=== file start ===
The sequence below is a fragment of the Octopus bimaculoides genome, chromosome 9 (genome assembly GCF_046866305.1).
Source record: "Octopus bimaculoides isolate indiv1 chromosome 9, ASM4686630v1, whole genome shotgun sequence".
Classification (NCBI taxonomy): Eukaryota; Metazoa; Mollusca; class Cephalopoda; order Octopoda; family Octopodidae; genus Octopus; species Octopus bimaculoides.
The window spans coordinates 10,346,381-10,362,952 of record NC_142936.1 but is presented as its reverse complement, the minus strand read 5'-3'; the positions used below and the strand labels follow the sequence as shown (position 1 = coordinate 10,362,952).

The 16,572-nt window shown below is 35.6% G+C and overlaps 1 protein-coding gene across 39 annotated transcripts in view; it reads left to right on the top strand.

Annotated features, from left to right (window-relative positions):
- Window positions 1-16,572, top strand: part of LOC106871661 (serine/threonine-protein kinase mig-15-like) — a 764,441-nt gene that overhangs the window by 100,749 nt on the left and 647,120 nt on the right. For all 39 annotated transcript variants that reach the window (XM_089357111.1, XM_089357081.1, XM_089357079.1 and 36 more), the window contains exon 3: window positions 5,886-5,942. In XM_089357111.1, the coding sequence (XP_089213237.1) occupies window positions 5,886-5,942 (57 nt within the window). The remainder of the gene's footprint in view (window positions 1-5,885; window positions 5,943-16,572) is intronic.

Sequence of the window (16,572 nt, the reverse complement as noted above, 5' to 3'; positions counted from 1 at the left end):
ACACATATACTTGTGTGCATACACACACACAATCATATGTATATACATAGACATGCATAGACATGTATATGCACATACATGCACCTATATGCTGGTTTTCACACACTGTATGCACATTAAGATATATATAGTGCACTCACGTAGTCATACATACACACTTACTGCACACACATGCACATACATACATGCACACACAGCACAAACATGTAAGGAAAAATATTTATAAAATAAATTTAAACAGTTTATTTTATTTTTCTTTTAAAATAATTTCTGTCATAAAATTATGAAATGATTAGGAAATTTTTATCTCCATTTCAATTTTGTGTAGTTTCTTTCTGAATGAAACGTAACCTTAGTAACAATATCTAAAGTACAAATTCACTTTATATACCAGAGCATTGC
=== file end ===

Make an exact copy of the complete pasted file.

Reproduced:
The sequence below is a fragment of the Octopus bimaculoides genome, chromosome 9 (genome assembly GCF_046866305.1).
Source record: "Octopus bimaculoides isolate indiv1 chromosome 9, ASM4686630v1, whole genome shotgun sequence".
Classification (NCBI taxonomy): Eukaryota; Metazoa; Mollusca; class Cephalopoda; order Octopoda; family Octopodidae; genus Octopus; species Octopus bimaculoides.
The window spans coordinates 10,346,381-10,362,952 of record NC_142936.1 but is presented as its reverse complement, the minus strand read 5'-3'; the positions used below and the strand labels follow the sequence as shown (position 1 = coordinate 10,362,952).

The 16,572-nt window shown below is 35.6% G+C and overlaps 1 protein-coding gene across 39 annotated transcripts in view; it reads left to right on the top strand.

Annotated features, from left to right (window-relative positions):
- Window positions 1-16,572, top strand: part of LOC106871661 (serine/threonine-protein kinase mig-15-like) — a 764,441-nt gene that overhangs the window by 100,749 nt on the left and 647,120 nt on the right. For all 39 annotated transcript variants that reach the window (XM_089357111.1, XM_089357081.1, XM_089357079.1 and 36 more), the window contains exon 3: window positions 5,886-5,942. In XM_089357111.1, the coding sequence (XP_089213237.1) occupies window positions 5,886-5,942 (57 nt within the window). The remainder of the gene's footprint in view (window positions 1-5,885; window positions 5,943-16,572) is intronic.

Sequence of the window (16,572 nt, the reverse complement as noted above, 5' to 3'; positions counted from 1 at the left end):
ACACATATACTTGTGTGCATACACACACACAATCATATGTATATACATAGACATGCATAGACATGTATATGCACATACATGCACCTATATGCTGGTTTTCACACACTGTATGCACATTAAGATATATATAGTGCACTCACGTAGTCATACATACACACTTACTGCACACACATGCACATACATACATGCACACACAGCACAAACATGTAAGGAAAAATATTTATAAAATAAATTTAAACAGTTTATTTTATTTTTCTTTTAAAATAATTTCTGTCATAAAATTATGAAATGATTAGGAAATTTTTATCTCCATTTCAATTTTGTGTAGTTTCTTTCTGAATGAAACGTAACCTTAGTAACAATATCTAAAGTACAAATTCACTTTATATACCAGAGCATTGC